This may not then be a matter of rationality, as Professor Chen suggests, so much as it is a clear exposure of the distinctive rationalities that now divide the two camps. And that separation appears to be growing. That leaves little space for much of anything but lamentation. And it is with potentially great tragic irony that Tiresias’ waring to Creon, much more than the elegance of quantitative analysis, that ought to counsel restraint on all of the actors: “For the altars of our city and of our hearths have been tainted, one and all, by birds and dogs, with carrion from the hapless corpse, the son of Oedipus: and therefore the gods no more accept prayer and sacrifice at our hands, or the flame of meat-offering; nor doth any bird give a clear sign by its shrill cry, for they have tasted the fatness of a slain man's blood.”
* * *
 See Chapter 6, supra (Thoughts on Albert Chen Hung-yee 陳弘毅 (Hong Kong U.): 理性溝通的困境 ["The Dilemma of Rational Communication"])
 Albert Chen Hung-yee 陳弘毅, 一國兩制的博弈 ["The Game of One Country Two Systems"]; 發表於《明報》副刊 （2019年8月9日）[published in the supplement of Ming Pao (August 9, 2019)].
 G. M. Kirkwood, “The Dramatic Role of the Chorus in Sophocles,” Phoenix 8(1):1-22 (1954) (“the chorus should take an active part not only in the dramatic action but also in the playwright’s contest against his rivals in the dramatic competition” Ibid., n. 3).
 Sophocles, Antigone (R.C. Jebb, trans., MIT Classics Online (orig. 422 B.C.) ; available [http://classics.mit.edu/Sophocles/antigone.html]
 Sophocles, Antigone, supra., (Chorus; strophe 3; antistrophe 3.
 Chen, supra. (“經濟學假定個人在選擇如何行動時是理性的，就是說他知道什麼結果對他有利或其目標是什麼，他會在不同選項中選擇一項，務求最大程度上實現其目標或取得最佳回報” [“Economics assumes that an individual is rational in choosing how to act, that is, that he understands what results are good for him or what his goals are. He will choose one among the different options in order to maximize his or her goals or achieve the best return.”]).
 Thus, Professor Chen explains:
In the face of different options, I will consider the cost and benefit of each option, in order to get the maximum benefit at the lowest cost. Another application of rational hypothesis is game theory, which deals with the interaction of two or more parties. Each party's behavior may affect the behavior of the other party. When each party chooses how to act, that party must use the information it has (for example, about Information on how the other party will act), in order to maximize the interests of the parties in the process of interaction or to achieve their goals to the greatest extent possible. [ “如果不同選項，我會考慮每選項的成本和效益， 務求以最低成本獲取最大效益。理性假設的另一個應用便是博弈論，其處理的是兩方或多方互動的情況，每方的行為都可能影響對方的行為，每方選擇如何行動時，必須運用其掌握的資訊（例如關於對方會怎樣行動的資訊），務求在互動過程中實現己方利益的最大化或最大程度上實現自己的目標。”]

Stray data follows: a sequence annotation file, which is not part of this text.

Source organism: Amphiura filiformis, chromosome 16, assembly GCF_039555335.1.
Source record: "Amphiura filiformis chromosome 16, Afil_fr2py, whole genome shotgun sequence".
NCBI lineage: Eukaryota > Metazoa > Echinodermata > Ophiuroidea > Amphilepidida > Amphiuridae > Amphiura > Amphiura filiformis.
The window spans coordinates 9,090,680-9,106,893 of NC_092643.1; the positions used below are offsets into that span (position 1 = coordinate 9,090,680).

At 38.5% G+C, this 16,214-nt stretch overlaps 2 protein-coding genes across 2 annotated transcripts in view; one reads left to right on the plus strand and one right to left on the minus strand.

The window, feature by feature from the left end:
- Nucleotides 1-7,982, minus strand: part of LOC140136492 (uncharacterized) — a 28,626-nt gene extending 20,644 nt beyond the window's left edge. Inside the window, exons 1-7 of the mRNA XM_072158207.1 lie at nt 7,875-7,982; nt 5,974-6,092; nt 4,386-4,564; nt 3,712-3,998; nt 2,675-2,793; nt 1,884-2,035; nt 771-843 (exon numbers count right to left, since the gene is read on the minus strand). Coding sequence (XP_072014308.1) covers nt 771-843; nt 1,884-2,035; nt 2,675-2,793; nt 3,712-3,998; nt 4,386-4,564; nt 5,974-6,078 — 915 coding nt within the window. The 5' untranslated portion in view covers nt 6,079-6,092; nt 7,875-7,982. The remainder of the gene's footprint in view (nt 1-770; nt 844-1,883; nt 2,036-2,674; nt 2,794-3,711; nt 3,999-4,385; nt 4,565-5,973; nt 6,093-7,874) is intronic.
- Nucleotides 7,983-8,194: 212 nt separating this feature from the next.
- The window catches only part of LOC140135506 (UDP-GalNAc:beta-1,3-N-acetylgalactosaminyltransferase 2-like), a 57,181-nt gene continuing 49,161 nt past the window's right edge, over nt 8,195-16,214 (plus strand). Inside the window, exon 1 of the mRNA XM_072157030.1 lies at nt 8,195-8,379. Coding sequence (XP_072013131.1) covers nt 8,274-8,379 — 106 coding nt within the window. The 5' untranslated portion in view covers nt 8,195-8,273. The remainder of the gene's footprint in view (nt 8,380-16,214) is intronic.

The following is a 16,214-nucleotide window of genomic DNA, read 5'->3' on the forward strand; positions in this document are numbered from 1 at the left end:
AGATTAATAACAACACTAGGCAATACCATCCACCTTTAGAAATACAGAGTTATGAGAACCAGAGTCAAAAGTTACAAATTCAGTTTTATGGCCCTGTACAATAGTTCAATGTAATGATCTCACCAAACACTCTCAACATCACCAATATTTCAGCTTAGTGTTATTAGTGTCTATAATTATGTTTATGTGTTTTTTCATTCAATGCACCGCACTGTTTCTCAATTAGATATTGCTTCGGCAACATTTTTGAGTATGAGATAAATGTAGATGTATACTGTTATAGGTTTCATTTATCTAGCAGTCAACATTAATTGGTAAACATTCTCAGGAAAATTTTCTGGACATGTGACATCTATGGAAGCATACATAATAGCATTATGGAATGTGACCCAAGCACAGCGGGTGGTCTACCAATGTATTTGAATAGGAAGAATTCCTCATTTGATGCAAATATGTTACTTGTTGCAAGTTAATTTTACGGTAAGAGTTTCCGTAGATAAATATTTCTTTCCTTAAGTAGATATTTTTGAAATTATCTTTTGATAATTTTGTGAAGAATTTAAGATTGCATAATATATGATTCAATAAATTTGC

It may be best to leave to the reader to consider who then plays the role of Tiresias, the seer whose prophesies are heard and dismissed until it is too late for either side, “a corpse for corpses.” Sophocles, Antigone, supra.
 Ibid. (““零和遊戲”、“雙贏”、“雙輸”等概念都來自博弈論。”).
 Ibid. (“我們可考慮各方的利益或其所希望達到的目標，以及其行動的選項。”).
 The centrality of these objectives and its high value to local and national officials have been quite clearly articulated almost from the start of the protests. Its initial presentation was considered supra, Chapters 4, 5, and 7.
 Ibid. (“例如，中央和特區政府的目標是在於在保障“一國”利益的前提下，維護香港的繁榮安定。建制派人士基本上認同此目標，. . . 但是，非建制派人士也希望香港能維持繁榮安定。”)
 Ibid. (“而非建制派人士則希望香港能實現真普選，以保障港人的人權和自由和促使政府通過民主選舉向港人問責。. . . 所以他們如果是理性的話，應該不會贊成以暴力抗爭為手段來實現其目標，因為這種抗爭可能會危害香港的繁榮安定，. . . 。”).
 Ibid. (“因此，在香港的情況選擇暴力抗爭，可說是非理性的”).
 Sophocles, Antigone, supra.
 For an early example of the richness of the literature that was to come, see, e.g., Harrop A. Freeman, "The Right of Protest and Civil Disobedience," Indiana Law Journal 14( 2): 228-254; available [https://www.repository.law.indiana.edu/ilj/vol41/iss2/3]; John Morreall, The Justifiability of Violent Civil Disobedience,” Canadian Journal of Philosophy 6(1):35-47 (1976). [Postscript: The notion has become embedded into the mythology of the American Republic, see, Anjannette Conner, “6 Times Civil Disobedience Changed the Course of U.S. History,” Reference 9 July 2020]; available [https://www.reference.com/history/civil-disobedience-changed-course-us-history] ]. The literature indeed is rich and the elaboration of theories applicable both to the peculiarities of the United States as well as to other states, especially developing states, has been the subject of much debate.